Louisiana Legislation Signs Louisiana Act 117 – Senate Bill 273, Requiring MSP Registration
Louisiana Act 117 – Senate Bill 273 was recently signed into law, and requires MSPs that manage infrastructure or end-user systems for “public bodies” to register with the state. This bill further builds on extant breach notification laws as well, requiring MSPs to disclose cyber incidents (including ransomware payments) to the state, putting the onus on them instead of the victim business.
This bill was undoubtedly brought about for two key reasons:
- The ongoing series of cybercrime attacks that have targeted businesses across the country, including public bodies like local governments. In July of last year, four Louisiana school districts were hit with ransomware; in November, Louisiana’s DMV offices were taken offline in another ransomware attack. The bottom line is that if an MSP were responsible for these organization’s cybersecurity defenses, this new legislation would have that info tracked through registration, and the details of the event logged through disclosure.
- The MSP market is enormous, and it’s still growing – IT budgets have grown in recent years, with 44% of businesses planning to increase IT spending in 2020, up from 38% in 2019. Furthermore, the global managed services market is expected to double over the course of 2017-2023, from USD 155.91 billion to USD 296.38. The result is that there are so many MSPs operating in the US, all with varying degrees of capabilities – registration will help further legitimize the sector (while not technically regulating it, yet).
What Does This Legislation Mean For MSPs And Their Clients?
Even if you’re not operating in Louisiana, MSPs and their clients need to see the writing on the wall – this type of legislation is likely to show up in other states too. It suggests that MSPs need to step up and offer a high quality of service, and clients need to seek it out – especially when it comes to cybersecurity.
User awareness is a fundamental part of effective cybersecurity. It can protect your organization from a range of threats. The fact is that a majority of cybersecurity services offered today include the best in vital technologies, from firewalls to anti-malware to data encryption and more. However, as important as this technology is, on its own, it simply isn’t enough.
Much of cybersecurity is dependent on the user, and as such, it’s vital that you properly educate your employees and volunteers in safe conduct. The more your workforce knows about the security measures you have in place, the more confidently they can use the technology is a secure manner.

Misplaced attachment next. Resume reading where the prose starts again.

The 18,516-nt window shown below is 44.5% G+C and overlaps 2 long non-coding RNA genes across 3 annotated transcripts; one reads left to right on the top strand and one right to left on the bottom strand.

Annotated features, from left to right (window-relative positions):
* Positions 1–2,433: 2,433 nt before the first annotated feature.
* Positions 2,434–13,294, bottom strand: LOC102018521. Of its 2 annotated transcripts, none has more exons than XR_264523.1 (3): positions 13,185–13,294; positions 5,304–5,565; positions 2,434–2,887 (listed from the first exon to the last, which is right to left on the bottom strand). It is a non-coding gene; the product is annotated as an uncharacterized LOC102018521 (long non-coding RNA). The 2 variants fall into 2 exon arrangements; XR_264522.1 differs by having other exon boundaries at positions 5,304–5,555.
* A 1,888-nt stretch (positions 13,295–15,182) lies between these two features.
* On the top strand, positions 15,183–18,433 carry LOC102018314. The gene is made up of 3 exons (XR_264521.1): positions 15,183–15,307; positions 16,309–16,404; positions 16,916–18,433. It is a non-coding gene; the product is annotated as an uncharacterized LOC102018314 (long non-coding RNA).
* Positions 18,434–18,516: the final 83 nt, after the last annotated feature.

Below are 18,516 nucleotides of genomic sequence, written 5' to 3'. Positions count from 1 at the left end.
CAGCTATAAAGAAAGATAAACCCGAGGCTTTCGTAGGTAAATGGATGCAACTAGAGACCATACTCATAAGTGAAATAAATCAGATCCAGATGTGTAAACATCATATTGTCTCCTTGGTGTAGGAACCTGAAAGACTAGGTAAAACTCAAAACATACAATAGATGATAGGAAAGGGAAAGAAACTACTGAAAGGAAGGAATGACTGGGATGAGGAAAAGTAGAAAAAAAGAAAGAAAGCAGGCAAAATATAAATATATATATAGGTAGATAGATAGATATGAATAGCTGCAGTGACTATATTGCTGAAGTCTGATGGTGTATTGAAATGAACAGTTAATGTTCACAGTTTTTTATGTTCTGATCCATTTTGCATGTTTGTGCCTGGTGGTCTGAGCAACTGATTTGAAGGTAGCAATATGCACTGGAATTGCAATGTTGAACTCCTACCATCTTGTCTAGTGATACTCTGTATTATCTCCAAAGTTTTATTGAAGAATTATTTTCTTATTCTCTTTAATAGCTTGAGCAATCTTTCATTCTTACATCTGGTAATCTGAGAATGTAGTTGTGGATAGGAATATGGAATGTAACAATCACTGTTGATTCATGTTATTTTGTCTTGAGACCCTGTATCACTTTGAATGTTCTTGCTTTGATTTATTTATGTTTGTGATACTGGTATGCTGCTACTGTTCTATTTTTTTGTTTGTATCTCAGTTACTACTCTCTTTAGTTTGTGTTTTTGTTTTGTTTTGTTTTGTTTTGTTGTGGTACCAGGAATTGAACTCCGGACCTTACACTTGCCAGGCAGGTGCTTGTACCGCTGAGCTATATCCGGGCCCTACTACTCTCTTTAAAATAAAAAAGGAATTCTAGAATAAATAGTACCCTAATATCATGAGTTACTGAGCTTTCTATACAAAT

This is especially important when it comes to phishing attacks and ransomware. Phishing is a method in which cybercriminals send fraudulent emails that appear to be from reputable sources to get recipients to reveal sensitive information or download dangerous malware.
With only a surprisingly small amount of information, cybercriminals can convincingly pose as business members and superiors to persuade employees to give them money, data, or crucial information.
The fact is that businesses aren’t learning to protect themselves, which is why the number of reported phishing attacks has gone up by 65% in the past few years. The average phishing attack costs businesses $1.6 million. The problem with the rising tide of cybercrime incidents is that you get desensitized to the whole thing.
Cybersecurity training is by far the most effective way to defend your organization from phishing and ransomware, which is why MSPs need to offer it. This approach recognizes how important the user is in your cybersecurity efforts.
Brian Gray, MCP, is the President at Kraft Technology Group, LLC (KTG), an affiliate of KraftCPAs PLLC. Within his role, Brian is responsible for all aspects of service delivery to our clients. Brian has a decade of experience working for managed service providers. He has worked with clients in a variety of industries, including financial services, accounting, legal, healthcare, manufacturing, and retail.